Magazine
Owning a Piece of Paradise

June 13, 2005

The development boom in the West’s exurbs is draining public coffers and destroying the region’s last wide-open spaces. Also in this issue: A judge has thrown out the Bush administration’s salmon protection plan, setting the stage for dramatic changes to the federal hydropower system.

Feature

How dense can we be?
Living the good life in the ’exurbs’ is draining our tax coffers and devouring the West’s open spaces, but large-lot development continues to explode.

Editor's Note

Beyond the exurban dream
The West’s rural areas are erupting with large-lot, big, expensive homes, but the actual costs of this new rural lifestyle extend far beyond the purchase price

Uncommon Westerners

In a run-down neighborhood, there's lots of love
In a hardscrabble neighborhood in northeast Denver, Lorraine Granado fights for environmental justice

Essays

I say: Good riddance to bad billboards
Wyoming’s billboards are ugly, and probably outdated, too
The brief but wonderful return of Cathedral in the Desert
Utah’s drought gives proof that Glen Canyon’s Cathedral in the Desert is still in liquid storage underneath Lake Powell

Dear Friends

Dear friends
High Country News May board meeting hosts good discussion about the paper’s future; thanks, Maggie Coon and Michael Soule

News

For salmon, a crucial moment of decision
A judge has thrown out the Bush administration’s salmon protection plan, setting the stage for dramatic changes to the federal hydropower system
Follow-up
Gale Norton blasts environmentalists; California farmworkers sprayed with pesticides; ranchers have to keep paying beef checkoffs
Idaho gets smart about water
Idaho is weathering the drought by taking a new, scientific approach to managing water use among its farmers
Uranium miners go back underground
With prices rising and government support, uranium mining is booming in western Colorado
Navajos put more than 17 million acres off-limits
The Navajo Nation has banned uranium mining on the reservation, but that may not stop an already-approved mining project
Rural residents split over coalbed methane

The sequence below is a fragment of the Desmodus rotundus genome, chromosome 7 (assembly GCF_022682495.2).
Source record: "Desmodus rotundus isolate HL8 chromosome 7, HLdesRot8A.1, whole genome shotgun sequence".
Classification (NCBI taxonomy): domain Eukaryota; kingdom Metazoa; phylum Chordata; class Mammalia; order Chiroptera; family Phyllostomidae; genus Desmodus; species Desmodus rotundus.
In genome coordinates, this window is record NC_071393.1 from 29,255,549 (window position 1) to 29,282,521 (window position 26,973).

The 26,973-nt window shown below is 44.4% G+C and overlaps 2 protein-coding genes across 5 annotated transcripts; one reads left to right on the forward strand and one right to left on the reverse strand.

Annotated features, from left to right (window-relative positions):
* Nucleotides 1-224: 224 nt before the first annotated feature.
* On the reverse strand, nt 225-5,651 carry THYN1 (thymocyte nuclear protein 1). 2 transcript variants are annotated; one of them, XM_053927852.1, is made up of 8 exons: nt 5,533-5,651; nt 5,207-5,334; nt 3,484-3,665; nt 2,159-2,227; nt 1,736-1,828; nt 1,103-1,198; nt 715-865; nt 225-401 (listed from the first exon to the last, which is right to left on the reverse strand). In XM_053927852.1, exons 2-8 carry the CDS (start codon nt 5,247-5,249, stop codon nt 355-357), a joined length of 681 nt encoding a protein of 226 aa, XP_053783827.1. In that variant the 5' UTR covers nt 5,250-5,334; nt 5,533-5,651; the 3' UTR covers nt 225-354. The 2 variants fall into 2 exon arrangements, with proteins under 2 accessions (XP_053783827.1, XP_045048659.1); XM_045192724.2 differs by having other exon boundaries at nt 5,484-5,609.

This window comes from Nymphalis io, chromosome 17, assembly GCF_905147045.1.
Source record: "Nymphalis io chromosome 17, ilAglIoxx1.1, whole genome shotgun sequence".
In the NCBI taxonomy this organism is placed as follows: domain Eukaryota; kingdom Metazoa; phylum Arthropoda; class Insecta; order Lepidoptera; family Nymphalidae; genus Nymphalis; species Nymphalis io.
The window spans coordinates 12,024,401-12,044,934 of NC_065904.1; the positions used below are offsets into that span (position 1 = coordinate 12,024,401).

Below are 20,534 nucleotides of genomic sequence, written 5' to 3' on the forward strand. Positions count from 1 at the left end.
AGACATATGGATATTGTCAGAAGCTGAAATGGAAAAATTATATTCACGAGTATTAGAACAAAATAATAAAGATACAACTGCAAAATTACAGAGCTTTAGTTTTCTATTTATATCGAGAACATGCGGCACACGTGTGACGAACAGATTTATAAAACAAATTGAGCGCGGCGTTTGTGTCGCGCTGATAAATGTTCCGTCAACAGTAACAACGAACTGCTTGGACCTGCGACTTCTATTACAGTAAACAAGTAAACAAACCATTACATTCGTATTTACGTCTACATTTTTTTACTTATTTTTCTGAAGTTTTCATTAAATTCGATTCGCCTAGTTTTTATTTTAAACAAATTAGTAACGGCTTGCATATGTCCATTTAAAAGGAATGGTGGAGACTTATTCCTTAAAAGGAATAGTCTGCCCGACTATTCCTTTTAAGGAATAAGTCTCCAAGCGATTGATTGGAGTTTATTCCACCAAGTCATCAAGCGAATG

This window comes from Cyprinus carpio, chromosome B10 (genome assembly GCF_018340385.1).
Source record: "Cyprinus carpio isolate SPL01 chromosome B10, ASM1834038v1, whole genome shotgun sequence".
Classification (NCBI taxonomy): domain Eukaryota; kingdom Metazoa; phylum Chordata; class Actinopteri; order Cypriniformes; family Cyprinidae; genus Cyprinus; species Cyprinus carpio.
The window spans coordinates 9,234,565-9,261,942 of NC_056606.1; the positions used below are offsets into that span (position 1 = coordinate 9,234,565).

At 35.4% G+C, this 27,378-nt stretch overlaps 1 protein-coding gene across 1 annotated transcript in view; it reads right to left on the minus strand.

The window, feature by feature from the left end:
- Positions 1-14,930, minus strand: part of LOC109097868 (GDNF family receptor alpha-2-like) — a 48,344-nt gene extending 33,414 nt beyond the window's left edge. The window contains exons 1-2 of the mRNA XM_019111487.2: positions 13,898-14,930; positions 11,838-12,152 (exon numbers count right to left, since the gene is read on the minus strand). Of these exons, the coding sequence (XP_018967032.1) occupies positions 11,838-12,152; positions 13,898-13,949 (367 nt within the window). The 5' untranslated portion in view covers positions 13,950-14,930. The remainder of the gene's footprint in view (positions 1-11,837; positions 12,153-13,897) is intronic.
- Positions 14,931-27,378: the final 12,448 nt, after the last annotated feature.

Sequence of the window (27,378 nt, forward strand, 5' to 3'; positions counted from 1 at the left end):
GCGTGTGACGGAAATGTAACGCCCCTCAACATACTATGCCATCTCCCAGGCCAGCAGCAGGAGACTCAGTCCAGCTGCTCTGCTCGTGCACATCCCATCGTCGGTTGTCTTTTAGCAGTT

In Montana’s Powder River County, the group Citizens for Resource Development wants to encourage coalbed methane drilling, while next door in Rosebud County, the Northern Plains Resource Council is fighting hard against it
Pueblo happily hangs on to mustard gas
The aging chemical weapons stored at the Army’s Pueblo Chemical Depot will stay in Colorado and be destroyed on site
How low will Vegas go for water?
Patricia Mulroy of the Southern Nevada Water Authority has ambitious plans for getting yet more water for Las Vegas from intake pipes in Lake Mead
Soaring home prices spur changes to environmental law
With housing prices on the rise in the state, the California Environmental Quality Act is under attack

Book Reviews

River tales: The Rio Grande from the headwaters to the sea
In Rio Grande, editor Jan Reid has assembled a marvelous collection of essays and photos about the Southwest’s Great River
In the nation's most dangerous park, the desert's heat still beats
In Organ Pipe: Life on the Edge, Carol Ann Bassett pays homage to Organ Pipe National Monument and the strange beauty of the desert
William Henry Jackson's 'The Pioneer Photographer'
William Henry Jackson’s ‘The Pioneer Photographer’ by Bob Blair is a delightful coffee-table book that collects the photos, map sketches, paintings and notes of the West’s famous 19th century photographer
Desire
In Desire, New Mexico writer Lindsay Ahl weaves a compelling tale set in Albuquerque
Restoring a Presence: American Indians and Yellowstone National Park
In Restoring a Presence, Peter Nabokov and Lawrence Loendorf shine a light on Yellowstone’s largely forgotten American Indian heritage

Heard Around the West

Heard around the West
Anchovies and evolution clash in Idaho; why do chickens cross the road; cockfighting in California; unexpected Arizona refunds; short enough now to fly a plane; deer meets Wal-Mart in Nebraska

Letters

Sidebar

The best of both worlds
George Abramajtis, like most other exurbanites, loves his life in a Colorado mountain subdivision, despite the long daily commute
The end of exurbia: An interview with James Howard Kunstler
James Howard Kunstler talks about the end of oil, and how the West’s exurbs will expire when the automobile does
So far, Oregon land-use measure is more bark than bite
Oregon’s Measure 37 has so far proven less liberating than property-rights activists thought, and less destructive than sprawl-fighters feared